Review of Hwang Soon-won’s “A Man”

"A Man" named Hwang

Hwang Soon-won’s A Man is the 23rd book in the Jimoondang series, and it seems as though the editors were running out of things to translate (despite the fact that there is plenty still out there). It’s a bit of a dog’s breakfast, with three entirely unrelated short stories tossed together. The stories themselves are loosely plotted and seem more like vignettes tossed together than a narrative.

The first story is, to use vernacular language to describe a literary feeling, super weird. The Dog of Crossover Village is told from at least three narrative positions and covers the relatively unremarkable life of a stray dog called ‘Whitey.’ The dustcover says The Dog of Crossover Village, “portrays life in a traditional rural village but can be read as an allegory of the Japanese colonial occupation or of the fate of an outsider in a highly stratified society.” Neither of those allegorical approaches seem likely (Whitey hardly seems colonized or colonialist and she actually fits her way into the local society of dogs) and that the editor would feel it necessary to toss out these unlikely and to some extent in opposition, allegories seems to hint that he/she was uncertain what to make of the story.

The story that gives the book its title, A Man, is even more bizarre. The sexual politics are inexplicable – very nearly random – but always, here comes that word again, weird. Mr. Kim (“the man” of the title) is completely helpless with respect to women. This is partly because in his first marriage his insanely controlling mother sleeps between him and his bride, then blames the bride when she returns home, a decision which seems sensible enough to my eyes. As the mother dies she leaves a last request that paints the oddity of her relationship to her son, “I’ve known only two men in my life – your father and you. And I don’t want you trusting any woman but your mom.” With echoes of Tony Perkin’s mother from Psycho ringing in his ears Mr. Kim goes from unsatisfying relationship to unsatisfying relationship. The dustcover describes Mr. Kim as hapless, but it obviously goes beyond that. The particular relationships he enters are strung together like a child might string beads – loosely and without apparent logic and the concluding scene doesn’t seem to wrap much up.

A Book Called "A Man"

The third story, Bibari, is also a bit off. It is also the easiest to read, because there is a plot to follow and it is interesting where it points out differences between Jeju and the body of Korea. Those differences have been at the heart of a great deal of trauma on Jeju, and Hwang does a good job of portraying them, even in small ways such as parallel vocabularies (The title, for instance, comes from the Jeju word that would be “agassi” in the rest of Korea). Bibari‘s plot revolves around a love story and a fratricide. The fratricide is relatively emotionally convincing in that the murderer explains the mercy she believes she did by the murder, but the love-affair killing result of the murder seems contrived and without real emotional heft. It seems as if Hwang just tossed a couple of plot ideas together without entirely working out how they would mesh.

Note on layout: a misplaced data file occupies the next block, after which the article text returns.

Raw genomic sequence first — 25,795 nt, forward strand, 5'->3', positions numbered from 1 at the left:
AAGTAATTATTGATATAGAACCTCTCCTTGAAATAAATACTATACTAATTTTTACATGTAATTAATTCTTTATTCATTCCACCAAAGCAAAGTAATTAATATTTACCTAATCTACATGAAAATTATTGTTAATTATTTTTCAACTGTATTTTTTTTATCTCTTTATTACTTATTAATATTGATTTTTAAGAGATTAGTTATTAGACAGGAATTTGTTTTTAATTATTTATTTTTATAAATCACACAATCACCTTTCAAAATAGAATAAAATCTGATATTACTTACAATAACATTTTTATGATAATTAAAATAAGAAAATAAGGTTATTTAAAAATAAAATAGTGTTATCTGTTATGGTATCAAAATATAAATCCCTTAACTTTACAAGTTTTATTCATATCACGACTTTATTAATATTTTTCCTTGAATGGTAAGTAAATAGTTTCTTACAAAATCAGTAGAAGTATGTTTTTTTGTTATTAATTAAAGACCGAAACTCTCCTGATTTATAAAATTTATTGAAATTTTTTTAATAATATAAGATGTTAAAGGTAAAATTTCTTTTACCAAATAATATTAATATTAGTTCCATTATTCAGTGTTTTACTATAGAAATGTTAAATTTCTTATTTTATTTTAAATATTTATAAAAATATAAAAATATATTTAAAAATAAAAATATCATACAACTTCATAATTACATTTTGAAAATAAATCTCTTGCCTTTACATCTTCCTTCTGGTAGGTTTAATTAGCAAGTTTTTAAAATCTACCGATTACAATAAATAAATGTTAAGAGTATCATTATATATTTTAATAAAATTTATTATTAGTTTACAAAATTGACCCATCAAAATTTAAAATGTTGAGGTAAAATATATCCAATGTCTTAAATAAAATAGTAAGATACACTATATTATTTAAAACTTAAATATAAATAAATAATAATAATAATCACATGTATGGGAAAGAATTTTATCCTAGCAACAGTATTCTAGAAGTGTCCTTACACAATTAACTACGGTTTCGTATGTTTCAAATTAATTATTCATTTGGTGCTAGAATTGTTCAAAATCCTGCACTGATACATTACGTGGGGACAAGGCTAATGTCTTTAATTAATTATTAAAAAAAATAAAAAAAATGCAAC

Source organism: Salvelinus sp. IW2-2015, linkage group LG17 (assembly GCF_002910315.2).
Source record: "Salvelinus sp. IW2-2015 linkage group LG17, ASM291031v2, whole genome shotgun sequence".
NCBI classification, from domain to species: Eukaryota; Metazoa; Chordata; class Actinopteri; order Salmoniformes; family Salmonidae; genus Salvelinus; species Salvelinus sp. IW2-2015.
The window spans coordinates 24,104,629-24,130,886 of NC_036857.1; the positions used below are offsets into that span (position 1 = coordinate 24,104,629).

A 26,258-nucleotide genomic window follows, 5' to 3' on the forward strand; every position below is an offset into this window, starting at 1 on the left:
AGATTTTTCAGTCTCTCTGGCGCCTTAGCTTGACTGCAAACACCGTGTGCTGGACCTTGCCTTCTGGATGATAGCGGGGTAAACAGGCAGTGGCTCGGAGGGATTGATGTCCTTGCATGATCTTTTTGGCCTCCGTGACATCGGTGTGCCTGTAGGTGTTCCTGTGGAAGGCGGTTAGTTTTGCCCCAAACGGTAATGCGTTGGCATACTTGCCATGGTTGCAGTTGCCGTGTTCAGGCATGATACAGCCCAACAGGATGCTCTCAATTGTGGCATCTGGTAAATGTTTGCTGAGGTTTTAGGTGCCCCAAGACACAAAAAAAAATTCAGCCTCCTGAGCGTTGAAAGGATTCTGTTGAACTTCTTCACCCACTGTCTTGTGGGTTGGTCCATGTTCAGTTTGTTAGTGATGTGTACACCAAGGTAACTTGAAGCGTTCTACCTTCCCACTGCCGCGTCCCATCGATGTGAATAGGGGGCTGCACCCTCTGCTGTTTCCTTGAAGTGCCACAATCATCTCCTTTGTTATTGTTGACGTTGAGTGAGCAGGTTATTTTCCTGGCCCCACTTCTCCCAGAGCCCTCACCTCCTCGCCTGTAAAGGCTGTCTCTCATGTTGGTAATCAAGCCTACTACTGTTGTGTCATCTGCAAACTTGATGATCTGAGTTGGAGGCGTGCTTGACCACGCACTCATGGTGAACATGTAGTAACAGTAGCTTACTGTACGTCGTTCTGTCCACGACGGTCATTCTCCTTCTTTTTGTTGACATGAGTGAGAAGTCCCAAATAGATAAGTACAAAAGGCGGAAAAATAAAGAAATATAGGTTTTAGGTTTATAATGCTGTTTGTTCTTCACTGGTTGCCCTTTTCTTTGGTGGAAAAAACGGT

The dust cover (again!) says that, “Hwang Soon-won is modern Korea’s most successful short-story writer and perhaps its most consistently interesting fictional voice.” It is difficult to see that judgment drawn from this collection of short stories. Hwang also wrote the seminal Cranes (a short story) and Descendants of Cain (a horrific novel), either of which would be better introductions to his writing. Even Sonagi, which I found a bit predictable and pathos-drenched, would be better. I also have his collection of short stories “Book of Masks” which I hope to read and review shortly.

This book, however, is not the one to buy.

6 thoughts on “Review of Hwang Soon-won’s “A Man”

  1. This book, however, is not the one to buy.

    Now you tell me! Actually, I liked the first story quite well, which I took to be an allegory about the writer in his society. I didn’t think much of the other two, mainly because of the sexual politics and the fact both protagonists are inexplicable losers.

    But I found the translation to be well-written, and I think the style, “tinged with lyricism” as I put it in my review, allows the reader to use his intelligence, doesn’t beat you over the head with symbolism as sometimes happens in Korean lit.

  2. LOL.. Tuttle.. I’m just saying he’s not only been pretty prolific, but pretty prolifically translated…. this stuff just did not intrigue me…

  3. Charles,

    Sorry to hear that Hwang didn’t do it for you. I think that at his best he is, hands down, Korea’s finest writer. It’s been a good fifteen or twenty years since I read A Man or Bibari, but my recollection of the former in particular is that it was a very powerful and disturbing story, told in a spare, understated, subtle style. As the other reviewer you cited suggests Hwang has a knack for drawing out a telling and subtle detail and leaving it up to the reader for interpretation. I really recommend the collections Book of Masks and Shadows of a Sound, both edited by Martin Holman. I don’t think Hwang’s novels are as strong because the intricacy of what he is trying to achieve is hard to over a couple hundred pages of text, but he truly excels at the short story.